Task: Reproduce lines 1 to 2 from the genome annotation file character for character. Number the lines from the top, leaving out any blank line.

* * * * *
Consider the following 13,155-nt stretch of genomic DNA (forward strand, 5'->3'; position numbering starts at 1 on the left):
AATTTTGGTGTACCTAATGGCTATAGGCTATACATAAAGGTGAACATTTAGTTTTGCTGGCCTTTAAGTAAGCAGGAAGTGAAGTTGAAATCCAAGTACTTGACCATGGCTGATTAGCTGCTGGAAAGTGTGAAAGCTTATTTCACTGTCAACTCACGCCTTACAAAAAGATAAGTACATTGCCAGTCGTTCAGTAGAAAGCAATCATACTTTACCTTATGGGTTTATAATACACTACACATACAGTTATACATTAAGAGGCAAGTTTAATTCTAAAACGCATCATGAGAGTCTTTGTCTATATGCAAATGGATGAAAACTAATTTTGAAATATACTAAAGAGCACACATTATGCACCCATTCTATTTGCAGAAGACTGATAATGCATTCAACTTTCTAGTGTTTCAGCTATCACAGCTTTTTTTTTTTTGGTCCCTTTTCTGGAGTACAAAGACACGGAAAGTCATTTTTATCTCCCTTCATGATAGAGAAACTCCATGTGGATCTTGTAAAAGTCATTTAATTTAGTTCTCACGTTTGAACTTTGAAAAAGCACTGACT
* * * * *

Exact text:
Consider the following 13,155-nt stretch of genomic DNA (forward strand, 5'->3'; position numbering starts at 1 on the left):
AATTTTGGTGTACCTAATGGCTATAGGCTATACATAAAGGTGAACATTTAGTTTTGCTGGCCTTTAAGTAAGCAGGAAGTGAAGTTGAAATCCAAGTACTTGACCATGGCTGATTAGCTGCTGGAAAGTGTGAAAGCTTATTTCACTGTCAACTCACGCCTTACAAAAAGATAAGTACATTGCCAGTCGTTCAGTAGAAAGCAATCATACTTTACCTTATGGGTTTATAATACACTACACATACAGTTATACATTAAGAGGCAAGTTTAATTCTAAAACGCATCATGAGAGTCTTTGTCTATATGCAAATGGATGAAAACTAATTTTGAAATATACTAAAGAGCACACATTATGCACCCATTCTATTTGCAGAAGACTGATAATGCATTCAACTTTCTAGTGTTTCAGCTATCACAGCTTTTTTTTTTTTGGTCCCTTTTCTGGAGTACAAAGACACGGAAAGTCATTTTTATCTCCCTTCATGATAGAGAAACTCCATGTGGATCTTGTAAAAGTCATTTAATTTAGTTCTCACGTTTGAACTTTGAAAAAGCACTGACT